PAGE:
The Pirates are in a free-fall, losing 23 of 27 since the All-Star break and dropping to 20 games under .500 at 48-68. It's the kind of collapse that usually costs jobs.
Speaking on his weekly radio show on 93.7 The Fan Sunday before the team's series finale against the Cardinals in St. Louis, Neal Huntington offered the following:
"Obviously, it's been one of the toughest stretches I can remember being a part of," Huntington said. "Even the 105-loss season , it didn't feel like we had a stretch like this and when you're expecting to win and believe you can win and don't, then it is much harder ... It's been challenging, and you certainly want to be the Indians, who've got the best record in the American League, and the Mets, who've been on fire here. You certainly want to be in those teams' situations."
That's because losing this much is new for the Pirates. It's historic. And it comes after a somewhat encouraging start to the season, making the team's current status all the more dramatic.
The Pirates began the 2019 campaign at 10-6, capturing first place in the NL Central briefly before stumbling down the standings. The team, however, corrected course just before the All-Star break, climbing to within two-and-a-half games of the divisional lead and causing many to think the team would "buy" at the trade deadline to make a real run at the postseason.
Then, yeah ... All those stats at the top of this piece happened. Currently, the Pirates have lost seven straight, with a sweep against the Cardinals looming if they can't snap out of it.
"Twenty four of the 27 games were against teams over .500, against teams that are fighting for playoff spots, and those are the teams you need to play well to beat when you're a good team," Huntington said. "When you're a struggling team, seven of the 23 losses are one-run, 13 of the 23 losses are one to two plays difference where we make a play and it's a different outcome or the other team makes a big pitch or gets a big hit and we weren't able to ... We've been through this before, the calls for the firing in 2011 when we were competitive until late July, 2012, when we were competitive, I think, into August and then faded and had some tough finishes to those seasons and obviously turned things around in '13, '14 and '15, but not enough to win a World Series."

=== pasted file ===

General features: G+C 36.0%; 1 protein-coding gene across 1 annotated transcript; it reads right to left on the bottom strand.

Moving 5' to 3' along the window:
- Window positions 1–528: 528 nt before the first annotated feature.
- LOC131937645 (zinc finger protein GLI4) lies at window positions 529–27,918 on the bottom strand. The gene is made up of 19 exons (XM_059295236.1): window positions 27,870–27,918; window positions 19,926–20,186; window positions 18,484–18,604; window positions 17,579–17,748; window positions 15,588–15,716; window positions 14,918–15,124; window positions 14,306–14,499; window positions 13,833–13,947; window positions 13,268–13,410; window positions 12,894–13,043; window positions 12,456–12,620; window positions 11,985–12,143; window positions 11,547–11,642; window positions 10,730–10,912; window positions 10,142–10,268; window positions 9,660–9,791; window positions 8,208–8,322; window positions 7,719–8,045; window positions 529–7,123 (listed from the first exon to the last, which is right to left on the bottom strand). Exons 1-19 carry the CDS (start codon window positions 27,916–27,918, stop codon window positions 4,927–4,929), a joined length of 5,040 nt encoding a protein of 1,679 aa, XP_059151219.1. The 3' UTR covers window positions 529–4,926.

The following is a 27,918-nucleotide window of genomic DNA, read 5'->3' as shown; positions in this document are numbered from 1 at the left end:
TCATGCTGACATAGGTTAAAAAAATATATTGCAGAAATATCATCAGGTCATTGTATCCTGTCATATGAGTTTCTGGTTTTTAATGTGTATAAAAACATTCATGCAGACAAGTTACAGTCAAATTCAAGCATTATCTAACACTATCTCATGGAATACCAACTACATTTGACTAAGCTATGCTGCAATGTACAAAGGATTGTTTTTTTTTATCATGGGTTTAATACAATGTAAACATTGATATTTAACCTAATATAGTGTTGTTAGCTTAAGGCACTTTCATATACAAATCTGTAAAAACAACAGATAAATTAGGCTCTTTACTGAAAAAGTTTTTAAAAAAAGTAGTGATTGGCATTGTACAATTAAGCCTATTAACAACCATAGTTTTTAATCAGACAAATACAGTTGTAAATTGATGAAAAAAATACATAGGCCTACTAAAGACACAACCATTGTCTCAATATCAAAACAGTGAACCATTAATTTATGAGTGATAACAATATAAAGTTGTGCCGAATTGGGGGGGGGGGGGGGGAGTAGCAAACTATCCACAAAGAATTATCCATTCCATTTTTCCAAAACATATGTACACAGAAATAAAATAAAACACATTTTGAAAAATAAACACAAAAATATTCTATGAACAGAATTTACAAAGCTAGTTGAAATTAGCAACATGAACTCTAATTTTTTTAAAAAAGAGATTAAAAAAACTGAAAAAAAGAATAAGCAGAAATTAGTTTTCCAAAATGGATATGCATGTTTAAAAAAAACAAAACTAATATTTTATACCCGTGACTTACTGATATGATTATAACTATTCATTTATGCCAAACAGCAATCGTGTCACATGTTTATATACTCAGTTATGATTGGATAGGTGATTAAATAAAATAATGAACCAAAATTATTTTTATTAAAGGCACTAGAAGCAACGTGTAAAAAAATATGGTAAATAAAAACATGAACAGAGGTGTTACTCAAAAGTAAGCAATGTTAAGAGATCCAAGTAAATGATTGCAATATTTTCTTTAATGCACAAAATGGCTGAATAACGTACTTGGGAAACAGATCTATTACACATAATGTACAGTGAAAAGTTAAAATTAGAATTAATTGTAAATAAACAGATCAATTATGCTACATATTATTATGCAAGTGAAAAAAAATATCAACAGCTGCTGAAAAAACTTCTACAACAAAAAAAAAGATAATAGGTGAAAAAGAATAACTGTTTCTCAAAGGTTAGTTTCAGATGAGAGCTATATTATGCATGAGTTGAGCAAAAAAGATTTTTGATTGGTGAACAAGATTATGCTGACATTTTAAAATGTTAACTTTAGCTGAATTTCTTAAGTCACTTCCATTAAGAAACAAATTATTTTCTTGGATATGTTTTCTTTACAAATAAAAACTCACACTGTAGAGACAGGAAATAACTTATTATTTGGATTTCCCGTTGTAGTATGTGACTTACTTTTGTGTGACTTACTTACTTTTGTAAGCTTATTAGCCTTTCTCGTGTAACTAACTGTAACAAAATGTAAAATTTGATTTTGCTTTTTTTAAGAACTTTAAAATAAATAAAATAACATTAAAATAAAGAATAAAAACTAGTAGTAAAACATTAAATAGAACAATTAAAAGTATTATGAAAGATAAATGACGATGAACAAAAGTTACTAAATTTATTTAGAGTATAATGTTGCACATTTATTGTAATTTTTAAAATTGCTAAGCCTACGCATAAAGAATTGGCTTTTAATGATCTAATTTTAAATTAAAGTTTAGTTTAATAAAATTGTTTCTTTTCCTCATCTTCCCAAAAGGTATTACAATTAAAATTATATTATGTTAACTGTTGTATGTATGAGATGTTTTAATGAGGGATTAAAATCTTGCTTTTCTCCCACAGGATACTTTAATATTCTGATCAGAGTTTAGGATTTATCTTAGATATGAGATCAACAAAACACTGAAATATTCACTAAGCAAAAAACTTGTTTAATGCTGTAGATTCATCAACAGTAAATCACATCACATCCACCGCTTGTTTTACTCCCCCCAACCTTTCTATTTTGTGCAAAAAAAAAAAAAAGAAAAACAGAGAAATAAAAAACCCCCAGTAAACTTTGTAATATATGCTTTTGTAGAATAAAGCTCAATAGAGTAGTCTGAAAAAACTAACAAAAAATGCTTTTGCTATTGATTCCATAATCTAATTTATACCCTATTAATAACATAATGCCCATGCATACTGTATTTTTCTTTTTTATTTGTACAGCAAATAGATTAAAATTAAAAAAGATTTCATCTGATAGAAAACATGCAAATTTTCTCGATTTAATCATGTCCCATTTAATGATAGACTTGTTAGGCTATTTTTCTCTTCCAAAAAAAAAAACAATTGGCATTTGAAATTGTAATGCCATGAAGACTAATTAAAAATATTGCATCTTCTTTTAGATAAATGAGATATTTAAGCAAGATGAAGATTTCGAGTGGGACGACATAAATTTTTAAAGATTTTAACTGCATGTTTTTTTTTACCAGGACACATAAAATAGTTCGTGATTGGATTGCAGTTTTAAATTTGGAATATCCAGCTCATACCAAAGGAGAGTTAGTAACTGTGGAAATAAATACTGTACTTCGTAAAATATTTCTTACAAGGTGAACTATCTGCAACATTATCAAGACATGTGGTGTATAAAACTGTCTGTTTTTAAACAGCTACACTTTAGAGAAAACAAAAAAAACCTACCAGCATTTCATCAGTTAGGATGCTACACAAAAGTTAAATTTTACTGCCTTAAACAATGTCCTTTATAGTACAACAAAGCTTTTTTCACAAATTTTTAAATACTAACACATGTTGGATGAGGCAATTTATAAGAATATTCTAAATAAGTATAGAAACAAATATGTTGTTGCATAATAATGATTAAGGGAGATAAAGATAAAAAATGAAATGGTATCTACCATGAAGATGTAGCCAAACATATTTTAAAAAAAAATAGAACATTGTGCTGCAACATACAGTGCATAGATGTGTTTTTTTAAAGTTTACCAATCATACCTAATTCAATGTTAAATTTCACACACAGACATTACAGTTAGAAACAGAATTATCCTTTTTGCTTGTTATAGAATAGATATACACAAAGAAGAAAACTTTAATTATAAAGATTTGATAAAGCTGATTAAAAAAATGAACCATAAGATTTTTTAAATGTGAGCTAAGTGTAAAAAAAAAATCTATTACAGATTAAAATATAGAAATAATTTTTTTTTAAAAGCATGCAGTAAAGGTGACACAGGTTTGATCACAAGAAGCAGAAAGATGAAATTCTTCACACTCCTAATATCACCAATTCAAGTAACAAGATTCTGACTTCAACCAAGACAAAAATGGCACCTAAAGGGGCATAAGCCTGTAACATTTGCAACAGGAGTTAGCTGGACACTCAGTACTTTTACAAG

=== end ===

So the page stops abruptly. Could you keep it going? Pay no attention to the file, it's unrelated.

That all sounds like an excuse from Huntington, but he followed up with Greg Brown, saying he understands the situation and he admits something needs to happen.
"I think we recognize that changes are needed and emotional decisions are rarely good decisions, whether things are going really well and you make an emotional decision because they're going well or things are not going well and you make an emotional decision," Huntington said. "We recognize that, as we evaluate this in the big picture and we look to take into account as much as we can, as much relevant information as we can."
Then, Huntington doubled down with the most direct shot of accountability both for himself and for the team.
"We recognize that the players on the field maybe don't have enough talent because of the players that I put on that field. Maybe we're not teaching them the way we can or need to. Maybe they're just simply not executing. So it's a combination of the players I put on the field, the work we're doing with them and then the work the players are getting done. And we recognize that our decision-making process needs to go through a thorough review."
Then came the questions.
"How did we get here? How did we go from two-and-a-half games out at the All-Star break to 4-23 in a really tough stretch of games, despite feeling like many of those games we could have or should have won?"
It's your job to figure that out, Mr. Huntington — for now.
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